As the famous American song says, “Make someone happy and you will be happy too!” But making someone else happy just with the sound of your voice? Really? Yes, really and truly. When you convey happiness to others through the sound of your speaking voice it’s amazing how quickly that sound affects them. Your happy voice can give the momentary gift of hope to others and it is a powerful way to communicate confidence and inspire others to be confident as well.
“Voice has a lot to do with how we interact with each other,” Maraliz Campos, a certified sound practitioner and meditation instructor, tells Bustle. “One of the most immediate ways to influence the vagus nerve—the longest nerve of the autonomic nervous system that has both sympathetic and parasympathetic functions—is through auditory stimulation. Therefore, the sounds we hear have a direct impact on our stress levels causing us to gravitate to sounds and voices that are pleasurable.”
Science backs her up. Neuroscientists have established that 95% of our behavior is subconscious and habitual and that 5% of our behavior is consciously determined. The good news is that we can use that 5% to change our subconscious programming and the sound of our speaking voice is a powerful tool for effectively reprogramming aspects both in ourselves and in others.
In that same Bustle article, Robin Greenwood, founder of the voice coaching app Astound, added that, “It’s also worth noting that your voice not only affects your listener, but how confident you feel about yourself.”
Over the past two years, it has been very easy to fall into the “victim response” voice: people sound flat, frustrated, depressed, even angry without consciously realizing it.
So while I realize that we can’t all sound like professional speakers (nor, perhaps, should we), nevertheless, taking some of the qualities that make them effective and successful can also help us as individuals as well as others around us. And the two voice skills key to that shared happiness are projection and speech melody. Get better at these and not only will you sound more confident, positive, and persuasive in everyday conversation, but you’ll help other people feel better, too.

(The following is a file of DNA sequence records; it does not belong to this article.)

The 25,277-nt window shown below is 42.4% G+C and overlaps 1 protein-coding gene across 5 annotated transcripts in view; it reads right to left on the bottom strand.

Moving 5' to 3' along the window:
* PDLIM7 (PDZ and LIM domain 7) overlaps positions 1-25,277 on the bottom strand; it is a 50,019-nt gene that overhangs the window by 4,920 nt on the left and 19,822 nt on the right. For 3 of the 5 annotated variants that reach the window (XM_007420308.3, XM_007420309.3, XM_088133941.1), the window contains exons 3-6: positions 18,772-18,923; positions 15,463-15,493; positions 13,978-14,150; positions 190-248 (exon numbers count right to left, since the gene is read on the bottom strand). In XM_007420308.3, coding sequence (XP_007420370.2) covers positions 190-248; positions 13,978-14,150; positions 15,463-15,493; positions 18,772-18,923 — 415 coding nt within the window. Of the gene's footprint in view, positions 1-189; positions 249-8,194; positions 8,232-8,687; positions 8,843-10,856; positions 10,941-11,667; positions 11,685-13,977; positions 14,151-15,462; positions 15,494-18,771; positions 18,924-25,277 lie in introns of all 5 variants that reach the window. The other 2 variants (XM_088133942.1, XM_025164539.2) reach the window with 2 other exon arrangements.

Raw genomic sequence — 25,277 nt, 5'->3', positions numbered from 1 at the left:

Projection is the ability to throw your voice into the ear of the listener. The amount of projection and the degree of loudness in your voice depends on how far away your listener is. Even if you are talking on the phone with a relatively quiet voice you still need to project. When you project you are sending the signal to the listener that he/she needs to open and pay attention.
So try this exercise:
Put your index finger and thumb together and make the OK sign. Pretend that the “O” that is formed by your fingers is the opening of a megaphone. Now put the “O”—the opening of your megaphone—up to your mouth and speak into it. You will find yourself taking a big breath and using that breath to throw your sounds and words into your imaginary megaphone. This is called projecting. And it’s a well-supported and focused sound. Now combine projection with speech melody.
This is the ability to change pitch, either higher or lower, in order to emphasize the words you feel are important and to create a melody to your speaking voice—one that is pleasant, engaging, inspiring, and motivating.
Say “Hello! How are you?” but say it going from a low pitch to a high pitch on the word “hello.” This will engage your listener more easily. Then start on a low pitch for the word “how” and a little higher pitch for the word “are” and even a little higher still for the word “you.” The reason you are going from a low pitch to a high pitch throughout this three-word sentence is because you are asking a question and inviting a response. One always goes up in pitch at the end of sentence that asks a question. (Think of all those parodies of Valley Girls, and the way they can lilt any statement into a question—into uncertainty.)
Even better, try adding one other thing to your speaking repertoire: a smile. Smiling, it turns out, has tangible, and measurable, health benefits, as verified by UC-Irvine professor of psychological science Sarah Pressman, whose studieshave shown that the heart rates of study participants who smiled were lower than those of the nonsmilers.
But it’s also a confidence booster as confidence injector. In Fast Company’s “10 Secrets to Sounding Confident,” Christine Clapp, founder of Spoken with Authority, a Washington, D.C.-based presentation skills consultancy and co-author of Presenting Virtually: A Guide to Public Speaking in Online Contexts as well as Presenting at Work: A Guide to Public Speaking in Professional Contexts, put it quite scientifically: “Smiling not only makes your voice more pleasant to listen to, it also conveys confidence.”